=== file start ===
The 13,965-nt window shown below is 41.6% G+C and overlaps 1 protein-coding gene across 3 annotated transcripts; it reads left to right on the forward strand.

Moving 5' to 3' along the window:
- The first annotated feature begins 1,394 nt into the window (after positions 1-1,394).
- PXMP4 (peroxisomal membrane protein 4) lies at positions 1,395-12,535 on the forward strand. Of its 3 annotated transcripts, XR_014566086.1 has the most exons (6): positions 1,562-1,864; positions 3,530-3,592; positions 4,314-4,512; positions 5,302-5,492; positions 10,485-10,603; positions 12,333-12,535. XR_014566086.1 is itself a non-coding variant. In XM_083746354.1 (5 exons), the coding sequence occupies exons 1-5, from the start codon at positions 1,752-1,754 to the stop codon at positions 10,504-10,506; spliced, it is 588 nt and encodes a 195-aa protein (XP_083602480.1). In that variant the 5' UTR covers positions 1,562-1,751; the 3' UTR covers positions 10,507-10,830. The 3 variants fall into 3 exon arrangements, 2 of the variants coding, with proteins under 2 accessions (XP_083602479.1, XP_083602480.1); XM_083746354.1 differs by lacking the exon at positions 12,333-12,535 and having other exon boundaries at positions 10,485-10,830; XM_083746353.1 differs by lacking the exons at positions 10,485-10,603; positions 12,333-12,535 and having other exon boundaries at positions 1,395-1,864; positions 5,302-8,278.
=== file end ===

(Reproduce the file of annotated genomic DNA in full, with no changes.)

The 13,965-nt window shown below is 41.6% G+C and overlaps 1 protein-coding gene across 3 annotated transcripts; it reads left to right on the forward strand.

Moving 5' to 3' along the window:
- The first annotated feature begins 1,394 nt into the window (after positions 1-1,394).
- PXMP4 (peroxisomal membrane protein 4) lies at positions 1,395-12,535 on the forward strand. Of its 3 annotated transcripts, XR_014566086.1 has the most exons (6): positions 1,562-1,864; positions 3,530-3,592; positions 4,314-4,512; positions 5,302-5,492; positions 10,485-10,603; positions 12,333-12,535. XR_014566086.1 is itself a non-coding variant. In XM_083746354.1 (5 exons), the coding sequence occupies exons 1-5, from the start codon at positions 1,752-1,754 to the stop codon at positions 10,504-10,506; spliced, it is 588 nt and encodes a 195-aa protein (XP_083602480.1). In that variant the 5' UTR covers positions 1,562-1,751; the 3' UTR covers positions 10,507-10,830. The 3 variants fall into 3 exon arrangements, 2 of the variants coding, with proteins under 2 accessions (XP_083602479.1, XP_083602480.1); XM_083746354.1 differs by lacking the exon at positions 12,333-12,535 and having other exon boundaries at positions 10,485-10,830; XM_083746353.1 differs by lacking the exons at positions 10,485-10,603; positions 12,333-12,535 and having other exon boundaries at positions 1,395-1,864; positions 5,302-8,278.